ShareThis Page
News

Council OKs fees for fire response

| Thursday, Sept. 6, 2001

Council has approved fees to help reimburse the borough's four volunteer fire companies for responding to fires, catastrophes and hazardous cleanups.

Residents will be billed up to $500, commercial establishments up to $1,000 and industrial businesses up to $5,000.

However, Solicitor Don Fetzko emphasized that residents should forward any bill they receive to their insurance company.

'If the insurance company will not pay, the fire companies are not going to go after the residents,' Manager Howard Bednar said. If residents have no insurance, no one pays.

The borough will forward payments to the fire company in charge of the area where the incident occurred even if other companies also responded.

West Mifflin

West Mifflin will have its ninth annual Crime Watch Parade at 7 p.m. Sept. 19.

The parade, coordinated by Councilwoman Bonnie Nagy, starts at West Mifflin Area High School on Commonwealth Avenue and proceeds to Homeville Volunteer Fire Company No. 1 on Greensprings Avenue.

Local businesses will provide floats, and participants will include Boy and Girl Scouts, cheerleaders, firefighters and the high school band.

Police Capt. Joe Popovich said the purpose of the parade 'is to alert the citizens that this is a Crime Watch community and we do care about our citizens and we're going to do our job to see that we have a crime-free community.'

For details, call (412) 461-1600.

McKeesport

The Penn State McKeesport Office of Continuing Education is offering a Technology Integration Certificate for K-12 Educators for its Tomorrow (TICKET) program.

The goal is to help teachers better use technology in their classrooms, and the program deals with such topics as using technology as a thinking tool, incorporating Internet resources into the classroom and the appropriate use of copyrighted material from Web sites.

Applicants must have a bachelor's degree from an accredited college or university and teaching certification. Fifteen Penn State graduate credits selected from core courses and electives are required for certification.

Classes begin Sept. 17 and will run through Dec. 10. For more information, call Rebecca Simpson in the Penn State McKeesport Office of Continuing Education at (412) 675-9045.

McKeesport

Sept. 30 is the deadline to buy tickets for the centennial dinner of St. Sava Serbian Orthodox Church of McKeesport-Duquesne Oct. 13 at the Pittsburgh Hilton and Towers, Downtown.

The event is part of the congregation's centennial weekend honoring the immigrants who established the third Serbian Orthodox parish in the country and the first in the Serbian Diocese of Eastern America.

Other components are:

  • Great Vespers at 6 p.m. Oct. 12 at the church, 901 Hartman St., followed by a reception in the social hall and a 9 p.m. dance at the South Side Serbian Club. Admission to the dance is $5.

  • Divine Liturgy at the church at 10 a.m. Oct. 13, followed by a reception in the social hall.

  • Divine Liturgy at the church at 10 a.m. Oct. 14, followed by a 1 p.m. picnic at Jacob Woll Pavilion in Renziehausen Park with music by Radost.

    The centennial dinner is at 6 p.m., with cocktails from 5 to 6, includes music by Orchestra Istina and costs $60 for adults, $30 for children 12 and younger.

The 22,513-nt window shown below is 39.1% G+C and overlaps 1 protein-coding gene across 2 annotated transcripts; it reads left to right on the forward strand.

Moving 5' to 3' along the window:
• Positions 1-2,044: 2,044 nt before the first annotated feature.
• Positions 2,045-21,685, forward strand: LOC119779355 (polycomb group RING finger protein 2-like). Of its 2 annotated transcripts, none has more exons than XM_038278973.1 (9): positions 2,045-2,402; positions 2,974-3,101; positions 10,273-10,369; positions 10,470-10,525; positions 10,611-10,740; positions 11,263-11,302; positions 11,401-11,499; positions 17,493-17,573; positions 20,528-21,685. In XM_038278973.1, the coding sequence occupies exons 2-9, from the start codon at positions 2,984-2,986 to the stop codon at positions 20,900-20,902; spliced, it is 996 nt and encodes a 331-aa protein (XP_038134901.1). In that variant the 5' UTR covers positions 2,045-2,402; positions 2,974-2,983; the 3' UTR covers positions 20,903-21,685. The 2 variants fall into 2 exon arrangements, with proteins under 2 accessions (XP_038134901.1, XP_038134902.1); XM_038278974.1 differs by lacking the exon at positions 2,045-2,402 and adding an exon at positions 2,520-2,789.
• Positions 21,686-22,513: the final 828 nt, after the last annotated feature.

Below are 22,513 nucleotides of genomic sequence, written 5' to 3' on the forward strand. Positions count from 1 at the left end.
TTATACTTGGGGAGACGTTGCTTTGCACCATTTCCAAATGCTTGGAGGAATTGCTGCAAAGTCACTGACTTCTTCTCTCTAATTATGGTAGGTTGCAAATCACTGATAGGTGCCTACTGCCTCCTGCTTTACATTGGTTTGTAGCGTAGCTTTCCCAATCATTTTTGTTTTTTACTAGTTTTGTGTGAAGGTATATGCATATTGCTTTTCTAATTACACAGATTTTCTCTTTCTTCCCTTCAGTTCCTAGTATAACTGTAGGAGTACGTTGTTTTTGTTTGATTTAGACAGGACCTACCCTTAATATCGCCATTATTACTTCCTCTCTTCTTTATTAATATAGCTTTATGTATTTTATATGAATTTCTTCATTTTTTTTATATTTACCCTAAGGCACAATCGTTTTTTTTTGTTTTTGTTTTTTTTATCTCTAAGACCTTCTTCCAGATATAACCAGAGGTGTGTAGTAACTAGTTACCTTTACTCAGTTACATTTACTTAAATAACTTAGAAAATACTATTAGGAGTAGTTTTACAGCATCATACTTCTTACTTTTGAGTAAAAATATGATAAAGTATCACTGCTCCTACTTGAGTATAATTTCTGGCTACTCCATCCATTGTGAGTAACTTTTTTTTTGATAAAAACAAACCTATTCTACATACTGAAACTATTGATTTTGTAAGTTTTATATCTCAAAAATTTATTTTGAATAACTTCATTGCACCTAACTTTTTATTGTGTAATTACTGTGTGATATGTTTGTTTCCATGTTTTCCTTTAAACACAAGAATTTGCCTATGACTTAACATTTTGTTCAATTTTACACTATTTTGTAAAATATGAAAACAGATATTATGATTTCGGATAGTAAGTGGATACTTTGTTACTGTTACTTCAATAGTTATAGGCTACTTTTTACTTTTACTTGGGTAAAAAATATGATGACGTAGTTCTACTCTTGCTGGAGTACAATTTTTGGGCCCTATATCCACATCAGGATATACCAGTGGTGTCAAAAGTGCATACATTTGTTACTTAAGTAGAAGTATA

Tickets may be ordered from Helen Kavic Barna, Box 666, Duquesne, PA 15110. Make checks payable to the St. Sava 100th Anniversary Committee and indicate the names of those attending and choice of New York strip steak or boneless chicken breast Wellington.

    For centennial weekend details, call the church at (412) 672-1872.

  • TribLIVE commenting policy

    You are solely responsible for your comments and by using TribLive.com you agree to our Terms of Service.

    We moderate comments. Our goal is to provide substantive commentary for a general readership. By screening submissions, we provide a space where readers can share intelligent and informed commentary that enhances the quality of our news and information.

    While most comments will be posted if they are on-topic and not abusive, moderating decisions are subjective. We will make them as carefully and consistently as we can. Because of the volume of reader comments, we cannot review individual moderation decisions with readers.

    We value thoughtful comments representing a range of views that make their point quickly and politely. We make an effort to protect discussions from repeated comments either by the same reader or different readers

    We follow the same standards for taste as the daily newspaper. A few things we won't tolerate: personal attacks, obscenity, vulgarity, profanity (including expletives and letters followed by dashes), commercial promotion, impersonations, incoherence, proselytizing and SHOUTING. Don't include URLs to Web sites.

    We do not edit comments. They are either approved or deleted. We reserve the right to edit a comment that is quoted or excerpted in an article. In this case, we may fix spelling and punctuation.

    We welcome strong opinions and criticism of our work, but we don't want comments to become bogged down with discussions of our policies and we will moderate accordingly.

    We appreciate it when readers and people quoted in articles or blog posts point out errors of fact or emphasis and will investigate all assertions. But these suggestions should be sent via e-mail. To avoid distracting other readers, we won't publish comments that suggest a correction. Instead, corrections will be made in a blog post or in an article.

    click me